Centennial Reel

By Rick Mohr; March 2015

Contra, Duple Proper Caller's Box

Level: Intermediate


Long lines forward and back (8)

Right and left through (chestnut-style) (8)


First lady and second gent (right-hand person of each pair) cross, passing right shoulders (2)

Gypsy and swing partner (14)


Down the center, four in line (6)

Sliding doors (trade places as couples and turn alone) (4)

Return (face center, still in line of four) (6)


3/4 hey (center couple pass right shoulders to start) (12)

Other couple push off (forming new long lines in progressed places) (4)

For the centennial anniversary of the Country Dance and Song Society.

Choreography has evolved hugely in the 100 years CDSS has been promoting contra dancing. This dance includes some figures from 100 years ago, some just hitting the scene, and some from the years in between.

The dance starts proper (gents in one line, ladies in the other) as did most dances 100 years ago. Back then all dancers knew the chestnut-style "right and left through", but these days it will be unfamiliar to many. Same-role neighbors pass through across (without taking hands) and do an arm-around cast on the other side—right-hand person goes forward, left-hand person backs up. If your community does "right and left through" with hands, try calling "pass through" and "arm-around cast" instead.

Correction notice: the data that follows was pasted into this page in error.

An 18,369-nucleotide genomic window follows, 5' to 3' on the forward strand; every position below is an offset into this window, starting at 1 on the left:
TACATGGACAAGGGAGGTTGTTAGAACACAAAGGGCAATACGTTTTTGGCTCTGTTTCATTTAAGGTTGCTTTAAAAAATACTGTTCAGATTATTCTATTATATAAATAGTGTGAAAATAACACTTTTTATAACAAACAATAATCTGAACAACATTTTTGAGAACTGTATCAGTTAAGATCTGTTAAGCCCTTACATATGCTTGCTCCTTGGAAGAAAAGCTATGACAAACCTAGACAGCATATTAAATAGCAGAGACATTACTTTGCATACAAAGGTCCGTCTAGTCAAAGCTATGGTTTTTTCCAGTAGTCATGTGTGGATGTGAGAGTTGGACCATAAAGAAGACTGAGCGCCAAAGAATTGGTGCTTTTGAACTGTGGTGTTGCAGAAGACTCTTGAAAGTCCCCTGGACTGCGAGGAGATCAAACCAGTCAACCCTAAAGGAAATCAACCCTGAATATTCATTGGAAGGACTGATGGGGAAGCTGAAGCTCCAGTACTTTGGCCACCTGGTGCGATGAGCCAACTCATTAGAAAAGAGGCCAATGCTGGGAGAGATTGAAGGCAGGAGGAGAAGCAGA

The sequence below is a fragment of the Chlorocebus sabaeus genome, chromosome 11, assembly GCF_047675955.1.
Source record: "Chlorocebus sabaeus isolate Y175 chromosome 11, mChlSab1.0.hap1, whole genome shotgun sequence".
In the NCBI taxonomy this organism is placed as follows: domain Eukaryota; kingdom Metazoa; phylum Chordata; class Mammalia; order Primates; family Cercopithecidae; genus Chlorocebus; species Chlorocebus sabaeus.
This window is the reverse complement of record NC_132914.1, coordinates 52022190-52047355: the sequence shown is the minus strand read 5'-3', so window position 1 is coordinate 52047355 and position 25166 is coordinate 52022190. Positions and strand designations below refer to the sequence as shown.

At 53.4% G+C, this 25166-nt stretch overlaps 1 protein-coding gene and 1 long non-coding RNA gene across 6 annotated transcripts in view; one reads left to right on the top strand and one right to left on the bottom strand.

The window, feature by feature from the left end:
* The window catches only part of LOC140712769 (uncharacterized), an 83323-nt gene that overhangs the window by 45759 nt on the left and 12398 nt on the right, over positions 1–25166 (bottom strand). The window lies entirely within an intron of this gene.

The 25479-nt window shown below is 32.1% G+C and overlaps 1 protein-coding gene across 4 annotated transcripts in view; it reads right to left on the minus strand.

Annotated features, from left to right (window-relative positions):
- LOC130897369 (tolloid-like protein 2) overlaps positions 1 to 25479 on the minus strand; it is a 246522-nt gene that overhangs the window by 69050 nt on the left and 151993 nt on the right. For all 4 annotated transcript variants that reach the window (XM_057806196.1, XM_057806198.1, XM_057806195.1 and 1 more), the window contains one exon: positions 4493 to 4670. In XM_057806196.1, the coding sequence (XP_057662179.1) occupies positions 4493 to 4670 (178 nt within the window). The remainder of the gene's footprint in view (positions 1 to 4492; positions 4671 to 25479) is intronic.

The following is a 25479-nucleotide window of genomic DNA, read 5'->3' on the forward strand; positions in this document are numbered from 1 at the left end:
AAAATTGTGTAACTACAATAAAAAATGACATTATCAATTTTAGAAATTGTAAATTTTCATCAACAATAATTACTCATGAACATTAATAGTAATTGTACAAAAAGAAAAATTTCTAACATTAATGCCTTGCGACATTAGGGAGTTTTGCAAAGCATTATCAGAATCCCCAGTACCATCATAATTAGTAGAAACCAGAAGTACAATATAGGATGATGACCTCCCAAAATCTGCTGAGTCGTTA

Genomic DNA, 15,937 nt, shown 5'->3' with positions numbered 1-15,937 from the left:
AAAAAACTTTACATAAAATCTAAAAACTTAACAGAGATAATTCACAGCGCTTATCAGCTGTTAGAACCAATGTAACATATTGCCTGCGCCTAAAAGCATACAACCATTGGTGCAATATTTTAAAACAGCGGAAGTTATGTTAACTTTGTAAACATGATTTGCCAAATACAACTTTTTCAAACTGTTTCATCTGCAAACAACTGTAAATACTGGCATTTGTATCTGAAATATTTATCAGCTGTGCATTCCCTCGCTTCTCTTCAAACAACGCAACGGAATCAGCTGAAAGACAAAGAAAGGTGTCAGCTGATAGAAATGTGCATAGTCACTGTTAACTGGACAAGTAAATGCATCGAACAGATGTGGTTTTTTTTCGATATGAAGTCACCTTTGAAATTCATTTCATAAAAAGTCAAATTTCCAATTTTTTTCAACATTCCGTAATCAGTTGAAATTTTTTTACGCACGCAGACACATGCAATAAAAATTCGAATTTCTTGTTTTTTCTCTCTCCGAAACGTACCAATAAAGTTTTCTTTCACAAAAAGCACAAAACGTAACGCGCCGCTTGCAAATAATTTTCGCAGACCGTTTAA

Down the center four in line is a staple of many old dances. Here it appears with the emerging "sliding doors" figure, where couples dynamically trade ends of the line. Here's one way to teach it: "Go down the hall six steps, and stop. Stay facing down. Right hand couple take a step forward. When I say go, still facing down, as couples move sideways to trade places with the other couple. Go! Now turn alone to face the music."

Some call this figure "tag the line", the name of a related figure in Modern Western square dancing. But "sliding doors" is preferred as the two figures are somewhat different.

After returning in the line of four, dancers face in and the center couple (second lady and first gent) pass right to start the hey. When the other couple (first lady and second gent) meet in the center for the second time they push off with both hands, moving back and left to end proper and progressed.

Heys are everywhere in English and Scottish dancing but weren't used in contras until modern times. According to Tony Parkes the first modern contra with a hey is thought to be Ted Sannella's "Bonny Jean," written in 1975. More recently the hey inspired improvising dancers to invent "push offs".

As the dance begins again with forward and back, dancers should shift focus to their new neighbors, doing the right and left through with a new person.

Video: Gaye Fifer & The Scarlet Runner String Band at Looking Glass Festival 2015, East Lansing MI (posted by John Newsome):